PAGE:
A little while after this occurrence, when Jeremiah wanted to leave Jerusalem to go to Anathoth and partake of his priestly portion there, the watchman at the gate accused him of desiring to desert to the enemy. He was delivered to his adversaries at court, and they confined him in prison. The watchman knew full well that it was a trumped up charge he was bringing against Jeremiah, and the intention attributed to him was as far as possible from the mind of the prophet, but he took this opportunity to vent an old family grudge. For this gateman was a grandson of the false prophet Hananiah, the enemy of Jeremiah, the one who had prophesied complete victory over Nebuchadnezzar within two years. It were proper to say, he calculated the victory rather than prophesied it. He reasoned: "If unto Elam, which is a mere ally of the Babylonians against the Jews, destruction has been appointed by God through Jeremiah, so much the more will the extreme penalty fall upon the Babylonians themselves, who have inflicted vast evil upon the Jews." (18) Jeremiah's prophecy had been the reverse: so far from holding forth any hope that a victory would be won over Nebuchadnezzar, the Jewish state, he said, would suffer annihilation. Hananiah demanded a sign betokening the truth of Jeremiah's prophecy. But Jeremiah contended there could be no sign for such a prophecy as his, since the Divine determination to do evil can be annulled. On the other hand, it was the duty of Hananiah to give a sign, for he was prophesying pleasant things, and the Divine resolution for good is executed without. (19) Finally, Jeremiah advanced the clinching argument: "I, a priest, may be well content with the prophecy; it is to my interest that the Temple should continue to stand. As for thee, thou art a Gibeonite, thou wilt have to do a slave's service in it so long as there is a Temple. But instead of troubling thy mind with the future in store for others, thou shouldst rather have thought of thine own future, for this very year thou wilt die." Hananiah, in very truth, died on the last day of the year set as his term of life, but before his death he ordered that it should be kept secret for two days, so to give the lie to Jeremiah's prophecy. With his last words, addressed to his son Shelemiah, he charged him to seek every possible way of taking revenge upon Jeremiah, to whose curse his death was to be ascribed. Shelemiah had no opportunity of fulfilling his father's last behest, but it did not pass from his mind, and when he, in turn, lay upon his death-bed, he impressed the duty of revenge upon his son Jeriah. It was the grandson of Hananiah who, when he saw Jeremiah leaving the city, hastened to take the opportunity of accusing the prophet of treason. His purpose prospered. The aristocratic enemies of Jeremiah, enraged against him, welcomed the chance to put him behind prison bars, and gave him in charge of a jailer, Jonathan, who had been a friend of the false prophet Hananiah. Jonathan pleased himself by mocking at his prisoner: "See," he would say, "see what honor thy friend does thee, to put thee in so fine a prison as this; verily, it is a royal palace."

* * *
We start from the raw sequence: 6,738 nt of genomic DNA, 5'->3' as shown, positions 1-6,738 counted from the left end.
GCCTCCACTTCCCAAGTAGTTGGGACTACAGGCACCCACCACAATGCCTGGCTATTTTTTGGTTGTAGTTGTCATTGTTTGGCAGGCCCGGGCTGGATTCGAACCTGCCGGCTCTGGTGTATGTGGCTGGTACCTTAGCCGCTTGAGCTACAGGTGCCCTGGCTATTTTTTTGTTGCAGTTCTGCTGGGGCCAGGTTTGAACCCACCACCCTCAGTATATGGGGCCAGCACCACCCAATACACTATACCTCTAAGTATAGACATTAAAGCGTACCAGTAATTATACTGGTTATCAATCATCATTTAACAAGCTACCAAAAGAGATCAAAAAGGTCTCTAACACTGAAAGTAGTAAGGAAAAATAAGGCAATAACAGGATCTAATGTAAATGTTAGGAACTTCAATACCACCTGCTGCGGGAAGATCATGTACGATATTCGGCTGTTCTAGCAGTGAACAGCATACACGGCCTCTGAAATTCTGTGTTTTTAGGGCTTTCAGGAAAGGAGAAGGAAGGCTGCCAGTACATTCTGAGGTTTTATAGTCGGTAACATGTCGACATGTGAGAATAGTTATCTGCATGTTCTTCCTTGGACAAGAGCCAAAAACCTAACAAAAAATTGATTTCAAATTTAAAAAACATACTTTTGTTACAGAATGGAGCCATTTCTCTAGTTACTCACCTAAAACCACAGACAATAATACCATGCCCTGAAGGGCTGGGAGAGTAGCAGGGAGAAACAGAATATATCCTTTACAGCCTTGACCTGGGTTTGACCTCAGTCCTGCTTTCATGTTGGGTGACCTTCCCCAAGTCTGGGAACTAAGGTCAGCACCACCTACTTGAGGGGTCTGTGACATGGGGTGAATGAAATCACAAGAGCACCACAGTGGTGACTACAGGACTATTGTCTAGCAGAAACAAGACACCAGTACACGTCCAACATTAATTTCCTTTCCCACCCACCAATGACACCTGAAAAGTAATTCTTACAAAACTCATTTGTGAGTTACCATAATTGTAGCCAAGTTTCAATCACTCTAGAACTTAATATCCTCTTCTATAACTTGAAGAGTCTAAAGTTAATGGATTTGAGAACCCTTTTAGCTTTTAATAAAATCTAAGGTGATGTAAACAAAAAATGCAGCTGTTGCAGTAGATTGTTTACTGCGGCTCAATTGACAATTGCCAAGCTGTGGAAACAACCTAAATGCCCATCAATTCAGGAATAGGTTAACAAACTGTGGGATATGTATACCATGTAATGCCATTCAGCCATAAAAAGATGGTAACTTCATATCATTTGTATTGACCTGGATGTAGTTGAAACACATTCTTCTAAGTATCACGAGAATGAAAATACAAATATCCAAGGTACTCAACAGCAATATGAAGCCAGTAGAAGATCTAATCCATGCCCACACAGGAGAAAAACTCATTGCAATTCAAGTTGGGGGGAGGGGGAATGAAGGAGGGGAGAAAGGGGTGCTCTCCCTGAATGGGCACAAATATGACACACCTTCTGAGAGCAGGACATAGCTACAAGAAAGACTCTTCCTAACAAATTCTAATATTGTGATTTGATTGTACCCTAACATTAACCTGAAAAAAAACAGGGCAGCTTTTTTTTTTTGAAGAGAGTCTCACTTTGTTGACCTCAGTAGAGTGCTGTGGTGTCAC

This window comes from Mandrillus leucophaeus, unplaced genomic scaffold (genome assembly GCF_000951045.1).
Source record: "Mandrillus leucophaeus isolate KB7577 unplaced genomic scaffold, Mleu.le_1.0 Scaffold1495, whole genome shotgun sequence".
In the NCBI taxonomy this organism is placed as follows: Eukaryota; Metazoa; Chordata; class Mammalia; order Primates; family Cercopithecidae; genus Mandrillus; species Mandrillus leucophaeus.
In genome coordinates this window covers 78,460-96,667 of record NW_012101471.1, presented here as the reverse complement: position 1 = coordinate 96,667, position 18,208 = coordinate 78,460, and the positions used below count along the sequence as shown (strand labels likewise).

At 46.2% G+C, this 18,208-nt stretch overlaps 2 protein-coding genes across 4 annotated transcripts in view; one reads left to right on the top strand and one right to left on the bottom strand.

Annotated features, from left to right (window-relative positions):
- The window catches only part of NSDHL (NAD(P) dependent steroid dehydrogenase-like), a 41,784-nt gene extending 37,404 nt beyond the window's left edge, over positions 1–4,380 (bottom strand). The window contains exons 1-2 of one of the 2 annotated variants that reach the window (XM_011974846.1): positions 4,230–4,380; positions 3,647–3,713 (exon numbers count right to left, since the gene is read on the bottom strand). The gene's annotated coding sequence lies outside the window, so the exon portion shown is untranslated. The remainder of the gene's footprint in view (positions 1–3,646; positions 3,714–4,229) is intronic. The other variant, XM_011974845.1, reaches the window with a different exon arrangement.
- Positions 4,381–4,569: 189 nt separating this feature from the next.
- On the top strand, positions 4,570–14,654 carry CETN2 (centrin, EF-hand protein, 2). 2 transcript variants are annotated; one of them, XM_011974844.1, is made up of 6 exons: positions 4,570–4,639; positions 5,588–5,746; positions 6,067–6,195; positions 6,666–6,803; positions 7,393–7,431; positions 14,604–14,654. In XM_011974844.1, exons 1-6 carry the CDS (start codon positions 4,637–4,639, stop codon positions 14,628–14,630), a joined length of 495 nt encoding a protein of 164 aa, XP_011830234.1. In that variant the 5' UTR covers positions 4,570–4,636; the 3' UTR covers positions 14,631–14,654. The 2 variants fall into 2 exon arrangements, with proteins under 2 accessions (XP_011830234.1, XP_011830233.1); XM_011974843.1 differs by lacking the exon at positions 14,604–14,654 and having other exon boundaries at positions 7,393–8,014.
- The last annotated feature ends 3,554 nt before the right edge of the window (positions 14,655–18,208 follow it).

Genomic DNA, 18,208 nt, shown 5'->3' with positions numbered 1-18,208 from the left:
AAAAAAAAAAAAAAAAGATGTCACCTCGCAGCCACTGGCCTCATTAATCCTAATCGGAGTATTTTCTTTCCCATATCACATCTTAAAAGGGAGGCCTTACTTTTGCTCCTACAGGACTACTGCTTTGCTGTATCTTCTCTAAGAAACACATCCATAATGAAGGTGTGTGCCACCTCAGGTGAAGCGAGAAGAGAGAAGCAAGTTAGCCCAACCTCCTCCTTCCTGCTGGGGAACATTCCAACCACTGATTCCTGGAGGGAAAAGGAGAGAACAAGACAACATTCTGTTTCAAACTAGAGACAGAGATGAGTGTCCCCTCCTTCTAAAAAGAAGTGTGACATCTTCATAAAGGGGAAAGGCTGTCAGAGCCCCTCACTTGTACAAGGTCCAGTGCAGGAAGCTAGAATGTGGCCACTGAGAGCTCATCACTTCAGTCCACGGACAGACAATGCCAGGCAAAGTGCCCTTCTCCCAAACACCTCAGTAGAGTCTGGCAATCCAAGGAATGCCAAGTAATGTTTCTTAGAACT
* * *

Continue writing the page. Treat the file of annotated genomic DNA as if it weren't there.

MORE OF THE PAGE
Despite his suffering, Jeremiah did not hold back the truth. When the king inquired of him, whether he had a revelation from God, he replied: "Yes, the king of Babylonia will carry thee off into exile." To avoid irritating the king, he went into no further detail. He only
prayed the king to liberate him from prison, saying: "Even wicked
men like Hananiah and his descendants at least cast about for a
pretext when they desire to take revenge, and their example ought
not to be lost upon thee who art called Zedekiah, 'just man.'" The king granted his petition, but Jeremiah did not enjoy liberty for long. Hardly out of prison, he again advised the people to surrender, and the nobility seized him and cast him into a lime pit filled with water, where they hoped he would drown. But a miracle happened. The water sank to the bottom, and the mud rose to the surface, and supported the prophet above the water. Help came to him from Ebed-melech, a "white raven," the only pious man at court. Ebed-melech hastened to the king and spoke: "Know, if Jeremiah perishes in the lime pit, Jerusalem will surely be captured." With the permission of the king, Ebed-melech went to the pit, and cried out aloud several times, "O my lord Jeremiah," but no answer came. Jeremiah feared the words were spoken by his former jailer Jonathan, who had not given up his practice of mocking at the prophet. He would come to the edge of the pit and call down jeeringly: "Do not rest thy head on the mud, and take a little sleep, Jeremiah." To such sneers Jeremiah made no reply, and hence it was that Ebed-melech was left unanswered. Thinking the prophet dead, he began to lament and tear his clothes. Then Jeremiah, realizing that it was a friend, and not Jonathan, asked: "Who is it that is calling my name and weeps therewith?" and he received the assurance that Ebed-melech had come to rescue him from his perilous position. (20)